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The Color Purple

by Alice Walker

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What are some examples of signposts in the second half of the book The Color Purple by Alice Walker?  

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Signposts can be understood as similar to foreshadowing: concrete signals that point to the direction in which the novel and Celie's life are headed. Signposts in the second half of The Color Purple include the return of Shug, reconnecting with Nettie, Celie starting her own business, and Celie's evolving relationship with God.

A first signpost is the return of Shug in the second half of the novel. Shug is a symbol of light, love, and possibility for Celie. Their kissing is a signpost of the love affair they will have. Shug's return, in general, signals the positive changes that are about to come into Celie's life.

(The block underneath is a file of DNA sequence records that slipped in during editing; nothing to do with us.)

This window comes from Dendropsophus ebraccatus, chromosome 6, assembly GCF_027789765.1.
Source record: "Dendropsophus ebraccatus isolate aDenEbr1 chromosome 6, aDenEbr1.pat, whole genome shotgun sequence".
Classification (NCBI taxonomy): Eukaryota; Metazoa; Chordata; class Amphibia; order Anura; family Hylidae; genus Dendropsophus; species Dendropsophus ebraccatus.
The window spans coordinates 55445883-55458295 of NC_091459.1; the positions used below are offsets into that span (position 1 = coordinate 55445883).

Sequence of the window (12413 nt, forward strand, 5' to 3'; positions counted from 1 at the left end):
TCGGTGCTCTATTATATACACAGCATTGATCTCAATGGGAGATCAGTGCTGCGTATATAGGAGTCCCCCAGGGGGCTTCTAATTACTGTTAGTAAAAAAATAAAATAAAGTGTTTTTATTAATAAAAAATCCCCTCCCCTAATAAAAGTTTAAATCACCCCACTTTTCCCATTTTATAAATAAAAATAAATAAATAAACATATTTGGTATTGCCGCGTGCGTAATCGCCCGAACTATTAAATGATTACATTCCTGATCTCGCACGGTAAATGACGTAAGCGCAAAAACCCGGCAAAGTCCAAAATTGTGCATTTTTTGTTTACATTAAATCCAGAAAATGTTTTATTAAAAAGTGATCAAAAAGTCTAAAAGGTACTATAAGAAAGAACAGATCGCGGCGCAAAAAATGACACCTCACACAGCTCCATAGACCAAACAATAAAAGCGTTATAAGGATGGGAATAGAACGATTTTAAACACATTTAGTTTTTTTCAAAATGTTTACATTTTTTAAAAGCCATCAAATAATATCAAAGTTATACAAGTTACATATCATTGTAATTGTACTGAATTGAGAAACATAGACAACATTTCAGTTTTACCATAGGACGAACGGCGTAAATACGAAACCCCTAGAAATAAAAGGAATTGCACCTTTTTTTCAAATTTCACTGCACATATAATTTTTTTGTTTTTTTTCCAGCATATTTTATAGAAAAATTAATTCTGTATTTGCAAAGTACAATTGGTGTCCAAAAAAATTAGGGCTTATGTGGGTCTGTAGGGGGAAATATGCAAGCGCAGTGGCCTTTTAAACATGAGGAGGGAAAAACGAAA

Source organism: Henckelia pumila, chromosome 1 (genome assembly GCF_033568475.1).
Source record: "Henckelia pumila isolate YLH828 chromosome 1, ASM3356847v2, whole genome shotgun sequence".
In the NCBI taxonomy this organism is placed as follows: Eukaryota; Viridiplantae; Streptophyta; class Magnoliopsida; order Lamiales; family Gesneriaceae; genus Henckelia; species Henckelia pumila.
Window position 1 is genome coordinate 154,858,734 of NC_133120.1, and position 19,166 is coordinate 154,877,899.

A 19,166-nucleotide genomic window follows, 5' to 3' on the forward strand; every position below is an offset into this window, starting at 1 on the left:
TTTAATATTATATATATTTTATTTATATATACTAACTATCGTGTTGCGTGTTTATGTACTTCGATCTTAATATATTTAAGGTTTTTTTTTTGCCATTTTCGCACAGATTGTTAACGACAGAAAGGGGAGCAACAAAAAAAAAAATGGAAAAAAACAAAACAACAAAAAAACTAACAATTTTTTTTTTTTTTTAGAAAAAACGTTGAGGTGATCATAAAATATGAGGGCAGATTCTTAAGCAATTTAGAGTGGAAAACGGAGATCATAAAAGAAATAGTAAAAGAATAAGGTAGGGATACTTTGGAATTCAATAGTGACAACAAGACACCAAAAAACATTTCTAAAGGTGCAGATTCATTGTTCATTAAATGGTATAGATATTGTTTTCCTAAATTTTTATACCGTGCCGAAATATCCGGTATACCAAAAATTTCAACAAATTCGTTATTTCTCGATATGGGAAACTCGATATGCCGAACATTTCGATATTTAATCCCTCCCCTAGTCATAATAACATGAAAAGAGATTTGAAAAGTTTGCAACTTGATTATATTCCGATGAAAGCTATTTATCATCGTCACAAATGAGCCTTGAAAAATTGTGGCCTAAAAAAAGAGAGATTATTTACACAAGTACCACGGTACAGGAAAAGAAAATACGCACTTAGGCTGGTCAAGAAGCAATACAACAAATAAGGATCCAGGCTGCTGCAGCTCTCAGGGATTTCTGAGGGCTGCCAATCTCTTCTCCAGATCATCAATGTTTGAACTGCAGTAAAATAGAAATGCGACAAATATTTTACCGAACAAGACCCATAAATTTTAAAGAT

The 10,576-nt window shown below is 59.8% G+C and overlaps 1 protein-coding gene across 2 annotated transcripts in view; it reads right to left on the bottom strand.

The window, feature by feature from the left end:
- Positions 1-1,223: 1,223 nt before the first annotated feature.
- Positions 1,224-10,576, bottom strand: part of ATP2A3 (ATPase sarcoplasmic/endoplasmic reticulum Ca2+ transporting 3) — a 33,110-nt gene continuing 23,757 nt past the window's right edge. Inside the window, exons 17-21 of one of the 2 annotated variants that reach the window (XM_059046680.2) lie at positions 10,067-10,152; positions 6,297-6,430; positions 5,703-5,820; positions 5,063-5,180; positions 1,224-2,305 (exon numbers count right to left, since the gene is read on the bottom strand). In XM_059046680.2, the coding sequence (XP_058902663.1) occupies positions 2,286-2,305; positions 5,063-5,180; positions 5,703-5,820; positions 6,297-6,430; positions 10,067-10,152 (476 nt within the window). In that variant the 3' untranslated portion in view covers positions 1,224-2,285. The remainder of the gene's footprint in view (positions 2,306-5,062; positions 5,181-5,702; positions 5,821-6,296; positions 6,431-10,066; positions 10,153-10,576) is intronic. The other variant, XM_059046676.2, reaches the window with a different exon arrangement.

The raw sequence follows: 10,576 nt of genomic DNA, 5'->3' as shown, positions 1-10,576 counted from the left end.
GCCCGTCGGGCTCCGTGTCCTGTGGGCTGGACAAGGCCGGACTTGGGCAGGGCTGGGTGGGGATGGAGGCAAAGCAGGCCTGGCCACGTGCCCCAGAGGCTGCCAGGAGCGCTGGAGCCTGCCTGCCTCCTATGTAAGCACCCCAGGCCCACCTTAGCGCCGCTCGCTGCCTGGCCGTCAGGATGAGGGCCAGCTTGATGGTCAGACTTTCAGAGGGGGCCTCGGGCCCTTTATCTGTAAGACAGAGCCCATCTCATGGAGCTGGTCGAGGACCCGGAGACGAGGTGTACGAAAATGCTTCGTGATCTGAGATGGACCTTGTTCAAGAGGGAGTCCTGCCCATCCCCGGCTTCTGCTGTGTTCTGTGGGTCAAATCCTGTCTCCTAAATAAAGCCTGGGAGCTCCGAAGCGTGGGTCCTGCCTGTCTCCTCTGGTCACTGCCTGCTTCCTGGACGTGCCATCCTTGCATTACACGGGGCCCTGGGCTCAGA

Reuniting with Nettie is another signpost that Celie's future will be far brighter than her past. When she finds what she formerly couldn't believe, that her husband hid Nettie's letter from her, she is able to see Albert for what he has become and to feel a liberating anger towards him. Nellie's grit and positive attitude, as well as her involvement in Marcus Garvey and the idea of Africa, foreshadow Celie's journey there. Between Shug and Nettie, Celie, in the second half of the novel, is beginning to shed her past, find strong women to support her, and take hold of life in a more positive way.

When she moves to Memphis with Shug, Celie starting her own clothes design business is another signpost of her embracing the color of life and her own power. Finally, Celie's evolving relationship with God, in which she is able to move away from the conception of God as an oppressive white patriarch toward an ability to see the divine in the color purple and embrace the feminine as holy, is a signpost of her healing and growth.

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